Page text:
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Thomas Jefferson Whitman to Walt Whitman, 28 December 1863

Dear brother Walt,

My last letter to you was dated from Springfield Mass. I went home on Sat. and had an oportunity to come up here and make some surveys for an Iron Company. I shall probably be kept here all this week and possibly part of next  About the Eagle that had the little squib in about you.1 I have not had much of an opportunity to try to get one to send you. I have not been able to get to the Eagle office, but tried at a number of the paper stores and could not get it. As soon as I get home I will go to the office and get one if I can, if not I will copy from their file the piece and send you. Walt there is no disposition not to get it, to send you or any unwillingness to take some trouble in the matter, but I have been so very busy the little time that I have been in Brooklyn that I really could not have time to go down to their office. Of course I have had to keep my work up in Brooklyn just the same as if I had not been away,—had to work day and night sundays and all, hardly had time to go home to see Mat. and the babies  The fact of the matter is that I am a little overdoing the thing and if it was going to continue long should stop it but as I had this opportunity to make a little extra I felt as if I must tax myself a little. For instance I got to Brooklyn at 12 ock Thursday night, went to the office early on Friday morning and I hardly left it till abt. 10 ck on Sunday night. I tell you last night I felt the thing pretty bad.—In the early part of this month Mr Kirkwood2 sent me $5 to send you but I have been pretty hard up and had to use it. I will get some money as soon as I get back to Brooklyn again and will send it to you then.—When I wrote you last I was in rather a high state of excitement in regard to Jess and probably wrote rather strong—but I felt very angry and bad I can tell you. Mat has even hardly yet got over the trouble in her back, and altogether it was a mean dirty thing for Jess to do, for I know he knows better. You wrote Mother abt getting Jess in the Asylum—It does not seem to meet with her wishes.3 When I wrote you my idea was that by each of us paying—say a $ a week—you and I and George  that we could keep him in some one of the Hospitals around New York—I think it would be best yet. Can you, from your intimacy with the doctors around Washington, get any information in regard to the matter. I have had several talks with Ruggles4 abt the thing and [he] says that there might be such a thing as it curing him.—helping him anyway  but I feel as if it was our duty to relieve Mother of him—I still feel very nervous abt leaving him with them at home, with Mother, Mat and the babies, for I think he would be guilty of anything when the fits of passion and devilment are on him—he is certainly not to be trusted.—I have made several enquires and am told that he could be put in Hospital and have things all done for him at at $15 per month. I am sure that it would not be much and it would add many years to Mother's life I know. Mother seems to me to act foolish abt. the thing—for instance she won't come up in our rooms because she cant bring Jess along—I will not allow him to come there  consequently it amounts to keeping Mother out. I feel mightly unpleasant abt it I can tell you—downhearted—dispirited—and matters dont go quite so pleasant at home as they used to. Mother thinks that we are foolish—I think I am right  Dont understand me that either I or Mat have any enmity against Jess—for its not so. Mat speaks and acts towards him as she always has done, better I think than any other person on earth would after the affair of that Friday—Walt let us try and see if we cant get him in some place that Mother and Mat wont feel so bad about as they would if he was sent to the Asylum. I think it is a duty to our Mother for her comfort and indeed for her safty and of course I have another stake in my wife and children. For the safty of all of them I want that we should do it. Dont you think it could be done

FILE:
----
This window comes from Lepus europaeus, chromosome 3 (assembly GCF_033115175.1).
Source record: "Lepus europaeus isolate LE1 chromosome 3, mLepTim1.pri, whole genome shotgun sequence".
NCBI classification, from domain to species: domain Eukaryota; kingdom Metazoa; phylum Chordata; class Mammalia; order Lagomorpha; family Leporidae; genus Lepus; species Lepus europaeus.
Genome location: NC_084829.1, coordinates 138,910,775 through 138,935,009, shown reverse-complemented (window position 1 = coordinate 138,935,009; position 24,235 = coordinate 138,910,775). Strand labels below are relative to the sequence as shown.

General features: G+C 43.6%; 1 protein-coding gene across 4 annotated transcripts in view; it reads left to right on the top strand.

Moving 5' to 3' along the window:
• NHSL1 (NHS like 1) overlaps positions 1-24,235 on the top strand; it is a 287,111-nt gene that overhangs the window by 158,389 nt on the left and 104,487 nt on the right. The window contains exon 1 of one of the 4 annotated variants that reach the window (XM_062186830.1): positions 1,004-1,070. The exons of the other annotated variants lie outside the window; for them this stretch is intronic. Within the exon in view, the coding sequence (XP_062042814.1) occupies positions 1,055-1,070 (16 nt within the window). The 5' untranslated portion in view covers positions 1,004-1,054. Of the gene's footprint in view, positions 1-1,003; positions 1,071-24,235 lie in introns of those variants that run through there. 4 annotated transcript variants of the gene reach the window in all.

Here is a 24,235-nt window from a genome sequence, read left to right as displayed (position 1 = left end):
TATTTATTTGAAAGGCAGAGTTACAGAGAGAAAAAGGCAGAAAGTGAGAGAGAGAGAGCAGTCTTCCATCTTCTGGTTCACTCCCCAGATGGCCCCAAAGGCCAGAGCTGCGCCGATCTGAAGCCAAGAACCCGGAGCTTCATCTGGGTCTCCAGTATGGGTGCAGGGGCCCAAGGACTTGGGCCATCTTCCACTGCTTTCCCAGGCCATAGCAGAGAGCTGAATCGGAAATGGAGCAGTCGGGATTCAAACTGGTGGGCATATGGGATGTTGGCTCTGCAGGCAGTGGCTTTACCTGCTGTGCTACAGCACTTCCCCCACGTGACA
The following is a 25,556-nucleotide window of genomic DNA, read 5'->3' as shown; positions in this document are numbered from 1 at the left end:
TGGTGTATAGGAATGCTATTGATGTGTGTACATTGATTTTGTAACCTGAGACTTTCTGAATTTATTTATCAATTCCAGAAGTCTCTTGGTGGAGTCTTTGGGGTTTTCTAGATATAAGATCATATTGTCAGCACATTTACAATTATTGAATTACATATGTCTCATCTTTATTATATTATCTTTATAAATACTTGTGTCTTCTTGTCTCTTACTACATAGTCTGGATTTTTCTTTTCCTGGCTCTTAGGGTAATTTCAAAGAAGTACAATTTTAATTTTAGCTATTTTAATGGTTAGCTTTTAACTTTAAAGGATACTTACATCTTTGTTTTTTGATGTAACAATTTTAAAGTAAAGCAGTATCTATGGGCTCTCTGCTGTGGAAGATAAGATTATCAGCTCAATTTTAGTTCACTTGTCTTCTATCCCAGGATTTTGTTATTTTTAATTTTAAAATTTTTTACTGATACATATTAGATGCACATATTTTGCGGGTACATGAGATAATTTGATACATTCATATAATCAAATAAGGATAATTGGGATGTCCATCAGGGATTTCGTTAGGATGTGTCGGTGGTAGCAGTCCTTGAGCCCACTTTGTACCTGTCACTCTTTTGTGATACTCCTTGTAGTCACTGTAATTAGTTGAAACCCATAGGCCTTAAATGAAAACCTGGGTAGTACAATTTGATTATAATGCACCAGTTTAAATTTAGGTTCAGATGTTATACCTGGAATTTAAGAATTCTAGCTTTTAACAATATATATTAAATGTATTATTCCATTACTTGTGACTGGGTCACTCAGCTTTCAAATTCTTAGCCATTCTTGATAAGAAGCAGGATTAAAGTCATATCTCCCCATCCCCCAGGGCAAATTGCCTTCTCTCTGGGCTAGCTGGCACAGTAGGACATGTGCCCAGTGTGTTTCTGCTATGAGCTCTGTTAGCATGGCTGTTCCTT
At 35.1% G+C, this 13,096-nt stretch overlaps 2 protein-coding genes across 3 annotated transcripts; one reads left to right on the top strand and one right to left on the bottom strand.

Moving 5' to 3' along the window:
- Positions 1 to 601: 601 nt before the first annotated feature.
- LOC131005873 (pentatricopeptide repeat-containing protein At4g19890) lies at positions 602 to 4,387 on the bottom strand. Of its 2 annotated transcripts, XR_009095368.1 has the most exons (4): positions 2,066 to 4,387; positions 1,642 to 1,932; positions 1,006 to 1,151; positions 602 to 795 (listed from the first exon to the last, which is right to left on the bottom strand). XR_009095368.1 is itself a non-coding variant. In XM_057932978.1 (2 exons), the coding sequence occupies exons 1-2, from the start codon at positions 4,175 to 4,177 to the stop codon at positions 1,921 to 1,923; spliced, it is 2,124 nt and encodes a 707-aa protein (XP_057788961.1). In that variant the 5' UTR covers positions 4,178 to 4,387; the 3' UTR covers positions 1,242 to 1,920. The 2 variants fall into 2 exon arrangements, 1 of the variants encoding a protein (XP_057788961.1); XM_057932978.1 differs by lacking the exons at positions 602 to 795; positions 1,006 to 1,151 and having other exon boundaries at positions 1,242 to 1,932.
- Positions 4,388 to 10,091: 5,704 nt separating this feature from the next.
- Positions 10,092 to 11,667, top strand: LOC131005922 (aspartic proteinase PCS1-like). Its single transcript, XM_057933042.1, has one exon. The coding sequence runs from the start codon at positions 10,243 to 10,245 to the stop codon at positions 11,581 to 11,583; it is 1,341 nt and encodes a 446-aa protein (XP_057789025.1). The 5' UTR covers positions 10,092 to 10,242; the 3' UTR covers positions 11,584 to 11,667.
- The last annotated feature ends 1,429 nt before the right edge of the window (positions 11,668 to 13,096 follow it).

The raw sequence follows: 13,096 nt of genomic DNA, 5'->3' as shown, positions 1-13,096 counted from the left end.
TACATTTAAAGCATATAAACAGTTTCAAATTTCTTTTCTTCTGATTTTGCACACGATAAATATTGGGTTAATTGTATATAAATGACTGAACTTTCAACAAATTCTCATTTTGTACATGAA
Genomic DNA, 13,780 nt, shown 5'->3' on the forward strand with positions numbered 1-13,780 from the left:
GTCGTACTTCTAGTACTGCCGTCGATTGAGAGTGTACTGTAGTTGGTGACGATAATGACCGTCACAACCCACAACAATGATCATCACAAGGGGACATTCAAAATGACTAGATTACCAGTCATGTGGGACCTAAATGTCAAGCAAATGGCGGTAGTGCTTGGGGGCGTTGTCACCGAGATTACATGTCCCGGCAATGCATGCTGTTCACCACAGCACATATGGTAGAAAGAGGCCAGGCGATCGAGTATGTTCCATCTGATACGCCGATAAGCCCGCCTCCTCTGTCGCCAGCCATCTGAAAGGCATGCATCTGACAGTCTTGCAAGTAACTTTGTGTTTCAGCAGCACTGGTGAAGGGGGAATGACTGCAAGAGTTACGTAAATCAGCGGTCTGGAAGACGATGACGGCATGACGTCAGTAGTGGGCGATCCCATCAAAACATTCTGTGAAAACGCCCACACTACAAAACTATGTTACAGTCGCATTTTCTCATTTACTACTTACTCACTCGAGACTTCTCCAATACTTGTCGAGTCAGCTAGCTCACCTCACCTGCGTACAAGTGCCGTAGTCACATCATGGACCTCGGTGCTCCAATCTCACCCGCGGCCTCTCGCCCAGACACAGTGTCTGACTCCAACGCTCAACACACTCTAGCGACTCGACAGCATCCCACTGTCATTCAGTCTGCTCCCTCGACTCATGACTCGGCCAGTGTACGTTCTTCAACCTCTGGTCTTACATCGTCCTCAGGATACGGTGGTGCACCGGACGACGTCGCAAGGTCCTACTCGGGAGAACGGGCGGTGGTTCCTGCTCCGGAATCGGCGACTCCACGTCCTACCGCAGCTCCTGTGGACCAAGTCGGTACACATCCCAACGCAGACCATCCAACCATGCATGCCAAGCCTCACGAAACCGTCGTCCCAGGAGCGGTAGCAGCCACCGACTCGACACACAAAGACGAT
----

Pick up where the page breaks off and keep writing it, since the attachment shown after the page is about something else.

Well Walt here I am abt 110 miles from New York, up in the Harlem and New York R. R. just on the edge of the state of Mass. among a mass of high mountains and deep valleys. The night is one of the wildest that I ever remember, the wind is blowing a gale, the snow and sleet and rain by turns come plashing against the windows. I am boarding at an old fashioned country house (I learn from a book on the table that it is the "Hon. Peter Kissenbrack" of the state Legislature of /62[)]5 as comfortable quarters as I ever enjoyed—good living good fire—good rooms and good bed—clever old dutch-fashioned American people. I've just been drinking some good cider and eating some fine apples. Everything thing is as comfortable and country like. Did you hear of the death of James Ward,6 Jennie [DeBevoise's?]7 husband, a most singular case and very sudden. I suppose that Mother has written you abt. it. That iron-clad that sunk at Charleston drownded one of my intimate friends H. W. Merian8 as splendid a young man as ever lived. Do you remember I introduced you to him at Pfaffs9 a long time ago. He had a large circle of friends in Brooklyn, was the only son and almost worshipped by his family. He was in my party on the line and was my room-mate for a year. I felt pretty bad when I heard he was dead. Probasco10 I see every few days, that is when I am in Brooklyn  The other evening he came in the office, asked me how Andrew left his widow. I told him almost destitute. he handed me $10 and told me to give her that. I thought it wonderful generous for one who hardly had ever seen Andrew. He said $5 of it was from Tom Tweedy,11 the Gent we saw at his store the one that gave you the hat. Abt a week ago one of the men in the department that Andrew was in in the navy yard came and gave Nancy $30 saying that they had raffled off Andrews chest of that tools at that price, so as she had considerable money I did not yet give her the $10 (indeed I have had to use some of it) but will give it to her the first of next week—Nancy is abt the same as ever—she seems to have no idea of getting along—she says she would work if she had it—but no idea of getting it. Mat has been trying to get her some and I think will succeed in a few days